Not to be high of hand, but people living in the more . . . well, benighted regions of the country outside Arizona often fail to grasp life's more complex issues.
Like the efficacy of charter schools. People who dwell in these places just don't seem to get charters.
Charter schools proliferate in Arizona as nowhere else. Over 86,000 Arizona students attend some 500 charters here. Some of the state's most academically demanding schools, like Tempe Preparatory Academy, are charters.
Charter schools in Mesa, which lured 700 students last year from their traditional public schools, have so dramatically affected the student population of the Mesa district that it is taking action to lure those students back. Which is another way of saying that the traditional system is improving itself as a result of direct competition for students from charters.
There have been failures, of course. Unlike failing traditional public schools, poorly performing charters can be closed, and they have been. The fact is, no responsible advocate of charter schools ever has claimed that charters constitute the last word in school reform.
Charters are not for everyone. They are an option, not an "answer" to the problems facing traditional public education. And very often, these small independent schools provide the last chance for marginal students who are hanging onto the system by their fingernails.
That is the Arizona charter experience in a nutshell. Now, however, contrast Arizona's real-world experience with the barely restrained glee of charter critics, who are celebrating a federal Education Department study that purports to show that charter students perform more poorly than traditional public-school counterparts.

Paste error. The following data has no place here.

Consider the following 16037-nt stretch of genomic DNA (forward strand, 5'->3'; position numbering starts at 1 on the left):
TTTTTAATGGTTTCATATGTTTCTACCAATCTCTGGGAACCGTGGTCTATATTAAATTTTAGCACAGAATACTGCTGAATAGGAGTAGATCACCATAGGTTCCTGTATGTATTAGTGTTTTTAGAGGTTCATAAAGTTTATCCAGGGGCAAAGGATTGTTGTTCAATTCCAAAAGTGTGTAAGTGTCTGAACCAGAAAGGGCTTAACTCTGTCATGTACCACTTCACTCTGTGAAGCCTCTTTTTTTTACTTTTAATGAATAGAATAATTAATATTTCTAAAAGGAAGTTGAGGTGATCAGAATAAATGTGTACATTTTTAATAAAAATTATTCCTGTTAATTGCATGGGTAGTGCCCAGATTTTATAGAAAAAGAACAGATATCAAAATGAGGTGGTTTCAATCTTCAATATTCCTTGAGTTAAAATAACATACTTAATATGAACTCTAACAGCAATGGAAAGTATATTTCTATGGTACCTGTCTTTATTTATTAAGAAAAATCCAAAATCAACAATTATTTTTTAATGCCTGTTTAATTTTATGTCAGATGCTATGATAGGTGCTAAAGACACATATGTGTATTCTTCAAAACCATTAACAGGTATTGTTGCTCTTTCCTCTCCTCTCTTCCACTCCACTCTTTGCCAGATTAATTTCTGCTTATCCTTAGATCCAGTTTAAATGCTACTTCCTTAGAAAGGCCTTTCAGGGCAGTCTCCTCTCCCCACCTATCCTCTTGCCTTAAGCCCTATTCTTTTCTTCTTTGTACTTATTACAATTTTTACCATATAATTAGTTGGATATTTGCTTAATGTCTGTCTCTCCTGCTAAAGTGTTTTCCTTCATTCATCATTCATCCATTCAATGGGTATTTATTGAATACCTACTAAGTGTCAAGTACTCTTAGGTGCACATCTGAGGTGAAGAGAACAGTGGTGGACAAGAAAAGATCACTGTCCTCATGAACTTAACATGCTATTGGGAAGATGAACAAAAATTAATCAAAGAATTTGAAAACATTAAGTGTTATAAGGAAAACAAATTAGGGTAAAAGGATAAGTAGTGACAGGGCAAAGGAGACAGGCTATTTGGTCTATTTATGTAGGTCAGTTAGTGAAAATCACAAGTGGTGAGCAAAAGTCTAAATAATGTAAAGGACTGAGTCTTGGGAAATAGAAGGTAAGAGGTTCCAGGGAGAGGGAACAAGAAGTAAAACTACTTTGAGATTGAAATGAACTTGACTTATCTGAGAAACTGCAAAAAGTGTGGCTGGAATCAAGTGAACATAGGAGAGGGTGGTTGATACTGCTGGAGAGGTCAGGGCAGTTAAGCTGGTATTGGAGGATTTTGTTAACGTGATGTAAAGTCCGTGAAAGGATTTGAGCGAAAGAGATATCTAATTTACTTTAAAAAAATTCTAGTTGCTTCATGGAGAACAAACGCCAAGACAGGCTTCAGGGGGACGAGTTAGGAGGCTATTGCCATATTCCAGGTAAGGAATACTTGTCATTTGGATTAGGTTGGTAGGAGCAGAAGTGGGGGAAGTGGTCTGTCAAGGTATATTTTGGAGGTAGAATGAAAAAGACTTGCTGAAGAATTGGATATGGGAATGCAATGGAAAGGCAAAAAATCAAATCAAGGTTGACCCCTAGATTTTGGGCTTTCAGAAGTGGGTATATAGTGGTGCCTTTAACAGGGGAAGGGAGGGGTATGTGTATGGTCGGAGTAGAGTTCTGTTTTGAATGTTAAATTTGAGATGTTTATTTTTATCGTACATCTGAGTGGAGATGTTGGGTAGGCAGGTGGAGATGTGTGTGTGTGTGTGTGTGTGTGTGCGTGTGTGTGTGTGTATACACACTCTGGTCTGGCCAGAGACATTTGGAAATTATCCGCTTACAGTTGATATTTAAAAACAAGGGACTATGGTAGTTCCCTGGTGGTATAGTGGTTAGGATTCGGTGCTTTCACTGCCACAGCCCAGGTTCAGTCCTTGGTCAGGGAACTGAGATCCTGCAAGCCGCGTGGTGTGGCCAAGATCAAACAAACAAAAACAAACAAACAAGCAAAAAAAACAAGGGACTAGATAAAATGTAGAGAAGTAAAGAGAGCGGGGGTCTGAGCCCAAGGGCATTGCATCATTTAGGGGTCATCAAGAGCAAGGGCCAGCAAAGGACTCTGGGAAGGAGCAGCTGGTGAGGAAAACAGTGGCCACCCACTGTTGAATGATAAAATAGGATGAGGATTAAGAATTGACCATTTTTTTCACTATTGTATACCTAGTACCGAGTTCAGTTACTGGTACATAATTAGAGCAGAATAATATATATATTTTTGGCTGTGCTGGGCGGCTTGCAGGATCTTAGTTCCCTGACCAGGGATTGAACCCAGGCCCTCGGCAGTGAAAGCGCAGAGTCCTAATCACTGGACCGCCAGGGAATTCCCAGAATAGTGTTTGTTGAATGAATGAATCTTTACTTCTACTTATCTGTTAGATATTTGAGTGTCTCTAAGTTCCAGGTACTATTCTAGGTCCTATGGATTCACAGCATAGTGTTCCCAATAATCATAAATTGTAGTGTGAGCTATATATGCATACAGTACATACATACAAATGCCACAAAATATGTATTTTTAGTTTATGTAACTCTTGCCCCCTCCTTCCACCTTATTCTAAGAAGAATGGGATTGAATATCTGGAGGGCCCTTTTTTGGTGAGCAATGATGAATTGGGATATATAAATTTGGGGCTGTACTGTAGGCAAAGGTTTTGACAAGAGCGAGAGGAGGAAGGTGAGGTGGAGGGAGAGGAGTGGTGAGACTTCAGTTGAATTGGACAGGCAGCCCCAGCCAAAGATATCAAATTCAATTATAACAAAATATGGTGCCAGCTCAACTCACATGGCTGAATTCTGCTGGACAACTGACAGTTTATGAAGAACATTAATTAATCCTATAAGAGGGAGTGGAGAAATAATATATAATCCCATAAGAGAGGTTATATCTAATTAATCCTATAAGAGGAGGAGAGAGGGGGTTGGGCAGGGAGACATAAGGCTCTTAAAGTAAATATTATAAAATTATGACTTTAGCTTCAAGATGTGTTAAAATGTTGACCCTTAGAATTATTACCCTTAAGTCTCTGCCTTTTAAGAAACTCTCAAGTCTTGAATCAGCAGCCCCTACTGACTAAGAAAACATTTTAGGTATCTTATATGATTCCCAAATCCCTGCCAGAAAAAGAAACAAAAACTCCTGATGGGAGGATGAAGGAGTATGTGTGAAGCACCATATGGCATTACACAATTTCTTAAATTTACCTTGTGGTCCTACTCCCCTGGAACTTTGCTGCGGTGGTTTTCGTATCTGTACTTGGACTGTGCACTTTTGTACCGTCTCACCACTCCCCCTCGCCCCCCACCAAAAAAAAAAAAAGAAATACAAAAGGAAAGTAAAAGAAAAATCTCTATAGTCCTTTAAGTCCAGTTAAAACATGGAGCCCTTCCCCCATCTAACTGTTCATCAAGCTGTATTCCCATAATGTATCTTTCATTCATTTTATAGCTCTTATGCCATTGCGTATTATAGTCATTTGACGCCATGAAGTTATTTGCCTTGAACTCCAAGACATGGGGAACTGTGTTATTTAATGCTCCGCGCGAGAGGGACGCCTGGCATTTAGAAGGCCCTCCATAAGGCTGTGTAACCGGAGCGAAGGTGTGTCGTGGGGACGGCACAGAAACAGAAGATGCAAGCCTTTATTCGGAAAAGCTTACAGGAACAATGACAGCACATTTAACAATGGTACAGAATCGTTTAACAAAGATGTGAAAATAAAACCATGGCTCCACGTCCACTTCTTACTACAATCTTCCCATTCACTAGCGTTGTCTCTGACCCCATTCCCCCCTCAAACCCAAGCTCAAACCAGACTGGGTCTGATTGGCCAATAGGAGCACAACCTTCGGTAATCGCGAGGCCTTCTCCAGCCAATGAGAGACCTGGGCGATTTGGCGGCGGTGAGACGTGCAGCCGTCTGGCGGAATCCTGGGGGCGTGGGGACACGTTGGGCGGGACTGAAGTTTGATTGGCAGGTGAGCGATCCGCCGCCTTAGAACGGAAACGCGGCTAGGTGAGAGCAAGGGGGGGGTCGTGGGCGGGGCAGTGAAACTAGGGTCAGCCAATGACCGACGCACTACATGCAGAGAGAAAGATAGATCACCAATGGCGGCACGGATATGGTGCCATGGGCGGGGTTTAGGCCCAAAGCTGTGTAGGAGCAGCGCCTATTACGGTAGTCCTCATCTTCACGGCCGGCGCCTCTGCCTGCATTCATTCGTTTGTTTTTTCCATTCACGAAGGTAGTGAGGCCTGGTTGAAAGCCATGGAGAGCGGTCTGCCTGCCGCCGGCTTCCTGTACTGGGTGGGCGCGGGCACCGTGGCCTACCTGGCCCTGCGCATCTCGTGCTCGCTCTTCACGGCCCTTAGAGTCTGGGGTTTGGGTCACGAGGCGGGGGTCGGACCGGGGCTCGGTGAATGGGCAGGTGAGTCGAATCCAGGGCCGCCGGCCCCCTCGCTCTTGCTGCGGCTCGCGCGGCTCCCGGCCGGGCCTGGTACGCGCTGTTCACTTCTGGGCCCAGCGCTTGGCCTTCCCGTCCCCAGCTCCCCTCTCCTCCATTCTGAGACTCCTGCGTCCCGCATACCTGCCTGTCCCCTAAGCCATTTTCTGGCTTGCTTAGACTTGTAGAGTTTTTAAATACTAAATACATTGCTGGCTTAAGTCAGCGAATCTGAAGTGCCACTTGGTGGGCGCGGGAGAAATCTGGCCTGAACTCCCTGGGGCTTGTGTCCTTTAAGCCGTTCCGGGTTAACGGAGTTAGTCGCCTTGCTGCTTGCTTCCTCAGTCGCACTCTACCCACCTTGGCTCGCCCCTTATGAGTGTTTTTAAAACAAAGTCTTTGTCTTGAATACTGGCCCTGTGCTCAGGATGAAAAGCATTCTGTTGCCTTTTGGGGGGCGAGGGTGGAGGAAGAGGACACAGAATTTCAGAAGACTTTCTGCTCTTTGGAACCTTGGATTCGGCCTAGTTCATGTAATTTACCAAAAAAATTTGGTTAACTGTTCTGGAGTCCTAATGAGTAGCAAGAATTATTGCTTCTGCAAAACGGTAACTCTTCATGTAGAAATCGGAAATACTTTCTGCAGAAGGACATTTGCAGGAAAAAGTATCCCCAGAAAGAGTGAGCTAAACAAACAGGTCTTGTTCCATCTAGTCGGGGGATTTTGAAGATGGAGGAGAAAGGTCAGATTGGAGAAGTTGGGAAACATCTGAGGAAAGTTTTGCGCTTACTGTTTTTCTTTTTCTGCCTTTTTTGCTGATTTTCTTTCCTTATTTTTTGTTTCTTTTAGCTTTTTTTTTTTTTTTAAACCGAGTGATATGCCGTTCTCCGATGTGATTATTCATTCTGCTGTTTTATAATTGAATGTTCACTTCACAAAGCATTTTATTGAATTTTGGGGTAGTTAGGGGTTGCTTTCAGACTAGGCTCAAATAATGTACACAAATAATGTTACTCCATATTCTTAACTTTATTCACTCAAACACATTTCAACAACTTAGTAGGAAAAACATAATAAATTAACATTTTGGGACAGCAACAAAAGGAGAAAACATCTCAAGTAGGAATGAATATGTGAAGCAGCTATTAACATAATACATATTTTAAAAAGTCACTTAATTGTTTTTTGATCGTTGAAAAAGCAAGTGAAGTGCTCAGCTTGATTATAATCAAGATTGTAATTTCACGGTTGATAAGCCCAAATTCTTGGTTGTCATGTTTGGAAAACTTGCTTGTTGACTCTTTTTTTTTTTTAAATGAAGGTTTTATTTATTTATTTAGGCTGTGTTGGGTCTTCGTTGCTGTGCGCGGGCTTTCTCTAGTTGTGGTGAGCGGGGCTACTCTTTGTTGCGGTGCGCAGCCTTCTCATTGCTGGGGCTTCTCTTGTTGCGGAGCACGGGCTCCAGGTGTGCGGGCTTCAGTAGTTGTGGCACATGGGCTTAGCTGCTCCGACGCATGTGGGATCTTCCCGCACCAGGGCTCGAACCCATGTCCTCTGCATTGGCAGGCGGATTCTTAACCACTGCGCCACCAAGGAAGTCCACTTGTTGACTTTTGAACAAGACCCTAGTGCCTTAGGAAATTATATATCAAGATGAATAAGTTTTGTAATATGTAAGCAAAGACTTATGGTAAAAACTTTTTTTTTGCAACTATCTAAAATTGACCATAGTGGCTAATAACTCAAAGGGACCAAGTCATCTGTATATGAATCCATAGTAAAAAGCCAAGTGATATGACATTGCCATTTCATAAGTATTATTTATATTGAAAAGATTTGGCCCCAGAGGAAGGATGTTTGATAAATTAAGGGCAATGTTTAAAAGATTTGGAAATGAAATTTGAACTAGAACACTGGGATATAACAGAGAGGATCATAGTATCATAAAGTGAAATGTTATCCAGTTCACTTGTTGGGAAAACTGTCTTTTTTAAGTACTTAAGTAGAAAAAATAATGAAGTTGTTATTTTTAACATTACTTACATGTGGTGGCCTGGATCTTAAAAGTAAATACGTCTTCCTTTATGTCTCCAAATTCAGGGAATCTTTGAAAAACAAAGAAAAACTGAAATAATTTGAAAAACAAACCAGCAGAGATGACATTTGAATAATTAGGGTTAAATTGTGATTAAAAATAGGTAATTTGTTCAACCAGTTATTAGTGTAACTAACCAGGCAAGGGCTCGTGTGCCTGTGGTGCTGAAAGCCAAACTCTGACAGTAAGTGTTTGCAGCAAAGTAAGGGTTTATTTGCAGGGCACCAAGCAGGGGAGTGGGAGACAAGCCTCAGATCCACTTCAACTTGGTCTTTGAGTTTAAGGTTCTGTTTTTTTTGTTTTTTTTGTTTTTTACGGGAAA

It proved no such thing.
For one thing, the study - written by the Educational Testing Service - claims to adjust for the socio-economic conditions of both charter and traditional public-school students. It based those comparisons, though, on a notoriously suspect barometer, the percentage of students in each school who qualify for federally underwritten school lunch programs. Because of its high volume of paperwork and strict staffing requirements, few charters enroll in the federal lunch program.
But the biggest drawback of the study is that it did not examine the previous academic-achievement records of charter students. That is to say, it did not consider the possibility that poorly performing students had improved since moving to a charter.
It's not as though such data isn't available. In 2004, Lewis C. Solmon and Pete Goldschmidt examined nearly 158,000 test scores of more than 60,000 Arizona students at 873 charter and traditional schools. Conducted over three years on behalf of the Goldwater Institute, the study found what the Department of Ed study didn't bother looking for: charter students on average begin their charter-school careers with lower test scores than their traditional-school counterparts.
But while starting at a handicap, they show annual achievement growth that is roughly three points higher than the traditional-school students.
As many Arizonans well know, parents need a serious reason to move their kids onto a strange, new academic playing field.
Sometimes that reason is the undeniable brightness of the school's light, as with Tempe Prep. But just as often, perhaps more so, the reason is a student's failure to flourish in the traditional environment.
It is foolish to suggest that charters constitute anything more than an educational option.
But it is worse than foolish to conclude there is anything "mythical" about that option.